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Trees, terrestrial, usually with stilt-roots; internodes hollow. Scars of the stipules transverse; petiole mostly with trichilia at the base; blade peltate, radially incised, main venation radial. Inflorescences digitate clusters of spikes, initially enveloped by a spathe, interfloral bracts absent. Perianth tubular; stamens 2; stigma penicillate to peltate. Fruit small, achene-like, endosperm present; cotyledons flat.


Guianas present, Neotropics present
Neotropics approx. 100 species; in the Guianas 8 species known (a ninth one expected to occur).

Common Name

English: boesipapaja, bois canon, bospapaja, congo pump, diapapaia, diapapaye, manboesipapaja, soro-soro, trumpet tree, wana-soro


Kuntze 1891 – In: Revis. Gen. Pl.: 623
Adanson 1763 – In: Fam. Pl.: 377

Wood observation species

C. obtusa, C. peltala, C. sciadophylla


Vessels diffuse, solitary (50-820/o) and in radial multiples and irregular clusters of 2-3(5), round to oval, 1-3 per sq. mm, diameter 155-300 μm. Vessel-member length: 500-690 μm. Perfora-tions simple. Intervascular pits alternate, round or polygo-nal, 12-18 μm. Vessel-ray and vessel- parenchyma pits larger, elongated, occasionally sligthly opposite, half- bordered. Thin-walled tyloses present or absent.
Rays uniseriate and 2-6-seriate, 3-7 per mm, up to 1000-2200 μm high. Heterogeneous, composed of procumbent, upright and square cells, with uniseriate margins of 1-4 rows. Occasionally vertically compound. Rhom- bic crystals present or absent. Radial latex tubes scarce.
Parenchyma scarce, paratracheal, vasicentric to aliform, sometimes confluent; sometimes apotracheal terminal bands. Strands of 4-6 cells. Rhombic crystals occasionally present.
Fibres non-septate, lumen 26-50 μm, walls 2-4 μm. Pits simple, small, mainly on the radial walls. Gelatinous fibres scarce. Length: 1100-2100 μm. F/V ratio: 2.2-3.5.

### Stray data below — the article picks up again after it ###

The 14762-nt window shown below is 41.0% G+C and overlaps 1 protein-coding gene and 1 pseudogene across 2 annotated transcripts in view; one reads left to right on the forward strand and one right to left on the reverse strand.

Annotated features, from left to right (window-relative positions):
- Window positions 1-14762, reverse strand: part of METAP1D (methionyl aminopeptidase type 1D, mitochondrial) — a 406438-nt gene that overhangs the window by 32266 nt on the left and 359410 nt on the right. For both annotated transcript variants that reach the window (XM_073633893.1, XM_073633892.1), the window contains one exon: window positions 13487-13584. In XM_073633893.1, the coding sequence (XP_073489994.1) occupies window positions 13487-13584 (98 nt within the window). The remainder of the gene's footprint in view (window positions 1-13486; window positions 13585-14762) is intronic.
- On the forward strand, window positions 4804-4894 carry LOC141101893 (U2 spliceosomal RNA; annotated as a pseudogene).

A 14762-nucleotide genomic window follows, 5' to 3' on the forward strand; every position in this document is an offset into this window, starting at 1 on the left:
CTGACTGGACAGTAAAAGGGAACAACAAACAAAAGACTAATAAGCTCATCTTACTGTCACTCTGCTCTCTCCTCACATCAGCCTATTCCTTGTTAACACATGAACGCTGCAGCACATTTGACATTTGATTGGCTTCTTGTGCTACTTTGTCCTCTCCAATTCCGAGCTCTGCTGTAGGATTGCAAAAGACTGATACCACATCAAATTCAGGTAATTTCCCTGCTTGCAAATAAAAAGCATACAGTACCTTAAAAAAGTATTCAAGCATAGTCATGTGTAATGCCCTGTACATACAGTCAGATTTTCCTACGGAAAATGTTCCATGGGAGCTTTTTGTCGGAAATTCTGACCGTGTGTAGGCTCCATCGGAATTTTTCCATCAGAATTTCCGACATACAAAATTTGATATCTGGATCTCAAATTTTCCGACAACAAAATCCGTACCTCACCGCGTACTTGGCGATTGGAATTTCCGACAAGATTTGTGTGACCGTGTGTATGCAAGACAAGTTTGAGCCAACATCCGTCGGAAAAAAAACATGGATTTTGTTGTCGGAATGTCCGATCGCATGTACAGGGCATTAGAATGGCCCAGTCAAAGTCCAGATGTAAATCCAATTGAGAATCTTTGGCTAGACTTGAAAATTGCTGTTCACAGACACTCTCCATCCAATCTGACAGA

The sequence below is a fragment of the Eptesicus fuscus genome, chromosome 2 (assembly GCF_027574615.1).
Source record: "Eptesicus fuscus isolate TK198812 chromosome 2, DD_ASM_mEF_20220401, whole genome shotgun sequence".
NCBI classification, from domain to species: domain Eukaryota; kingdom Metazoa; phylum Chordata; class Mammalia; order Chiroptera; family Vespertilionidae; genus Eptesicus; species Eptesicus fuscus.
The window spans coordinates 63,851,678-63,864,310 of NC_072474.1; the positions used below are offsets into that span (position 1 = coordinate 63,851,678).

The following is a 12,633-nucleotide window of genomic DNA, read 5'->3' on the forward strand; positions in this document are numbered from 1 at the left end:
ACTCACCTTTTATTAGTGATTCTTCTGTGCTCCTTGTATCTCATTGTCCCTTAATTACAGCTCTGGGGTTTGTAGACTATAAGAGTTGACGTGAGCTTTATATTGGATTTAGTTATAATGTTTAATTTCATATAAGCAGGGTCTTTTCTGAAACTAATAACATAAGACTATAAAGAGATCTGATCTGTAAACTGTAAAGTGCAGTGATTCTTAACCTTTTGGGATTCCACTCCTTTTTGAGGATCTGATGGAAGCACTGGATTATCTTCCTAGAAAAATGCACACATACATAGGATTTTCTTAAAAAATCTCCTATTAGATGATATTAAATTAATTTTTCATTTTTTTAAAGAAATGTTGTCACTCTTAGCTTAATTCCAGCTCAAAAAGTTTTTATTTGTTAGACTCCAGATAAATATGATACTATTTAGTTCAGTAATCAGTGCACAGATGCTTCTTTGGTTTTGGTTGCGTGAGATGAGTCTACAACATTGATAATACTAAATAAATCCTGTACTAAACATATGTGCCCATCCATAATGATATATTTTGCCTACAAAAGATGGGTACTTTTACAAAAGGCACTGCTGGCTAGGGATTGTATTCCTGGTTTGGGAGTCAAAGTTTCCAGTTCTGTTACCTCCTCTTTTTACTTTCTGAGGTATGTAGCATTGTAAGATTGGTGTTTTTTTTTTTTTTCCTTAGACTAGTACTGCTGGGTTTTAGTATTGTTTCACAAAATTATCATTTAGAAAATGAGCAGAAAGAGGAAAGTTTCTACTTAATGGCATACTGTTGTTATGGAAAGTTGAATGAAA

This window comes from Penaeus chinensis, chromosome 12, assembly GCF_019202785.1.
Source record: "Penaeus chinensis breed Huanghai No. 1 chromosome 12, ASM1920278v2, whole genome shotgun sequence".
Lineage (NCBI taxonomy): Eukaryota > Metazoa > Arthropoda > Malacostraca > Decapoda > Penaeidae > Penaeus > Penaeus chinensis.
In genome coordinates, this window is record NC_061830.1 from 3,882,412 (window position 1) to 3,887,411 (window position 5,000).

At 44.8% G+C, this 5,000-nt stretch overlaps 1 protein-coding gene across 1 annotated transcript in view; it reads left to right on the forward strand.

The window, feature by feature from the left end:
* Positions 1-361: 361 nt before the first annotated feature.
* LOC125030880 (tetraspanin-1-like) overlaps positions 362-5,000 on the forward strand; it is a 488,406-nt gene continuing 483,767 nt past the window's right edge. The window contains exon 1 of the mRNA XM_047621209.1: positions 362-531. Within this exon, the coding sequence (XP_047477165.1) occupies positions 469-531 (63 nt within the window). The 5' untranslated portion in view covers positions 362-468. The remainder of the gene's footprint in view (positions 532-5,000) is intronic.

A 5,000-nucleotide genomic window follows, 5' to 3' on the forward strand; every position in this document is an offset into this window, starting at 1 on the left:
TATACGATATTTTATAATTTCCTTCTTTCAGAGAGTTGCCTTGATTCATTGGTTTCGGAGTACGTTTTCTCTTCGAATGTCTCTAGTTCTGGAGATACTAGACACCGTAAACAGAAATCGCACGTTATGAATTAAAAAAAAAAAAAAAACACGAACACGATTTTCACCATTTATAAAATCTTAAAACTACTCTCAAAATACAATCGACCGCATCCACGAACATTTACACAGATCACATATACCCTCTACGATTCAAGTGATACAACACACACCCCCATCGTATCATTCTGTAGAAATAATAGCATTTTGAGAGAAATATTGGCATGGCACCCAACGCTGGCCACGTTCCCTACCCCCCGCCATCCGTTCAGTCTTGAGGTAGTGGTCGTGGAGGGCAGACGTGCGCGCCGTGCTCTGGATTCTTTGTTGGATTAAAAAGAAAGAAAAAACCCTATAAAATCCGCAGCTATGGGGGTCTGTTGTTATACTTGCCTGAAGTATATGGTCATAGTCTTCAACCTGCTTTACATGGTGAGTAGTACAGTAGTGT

In early juvenile stages the blades are basally attached, elliptic and entire with pinnate venation. Next they become broadly elliptic to ovate and palmately incised with palmate venation, and finally peltate with radiate incisons.
In most species one can find one or two patches of dense indument ("trichilia") at the base of the petiole. In these trichilia a special type of trichome is found. These trichomes form food bodies (Mullerian bodies) which constitute the main food source of the ants inhabiting the hollow internodes of the stem and branches. Another adaptation to the association with ants is the occurrence of a thin spot ("prostoma") in the wall of the internode, which can be easily perforated by ants e.g., colonizing queens).
In most species the anthers are detached from their filaments when they are pushed through the narrow, slit-shaped aperture of the perianth by elongation of the flat filaments. If the anthers are relatively large they remain connected to the filament by a bundle of stretched spiral thicken- ings of the tracheids of the vascular bundle of the filament (like in C. palmata). If they are small then they become attached by sticky appendages of the thecae to the margin of the aperture of the perianth or less commonly to the upper margin of the filament.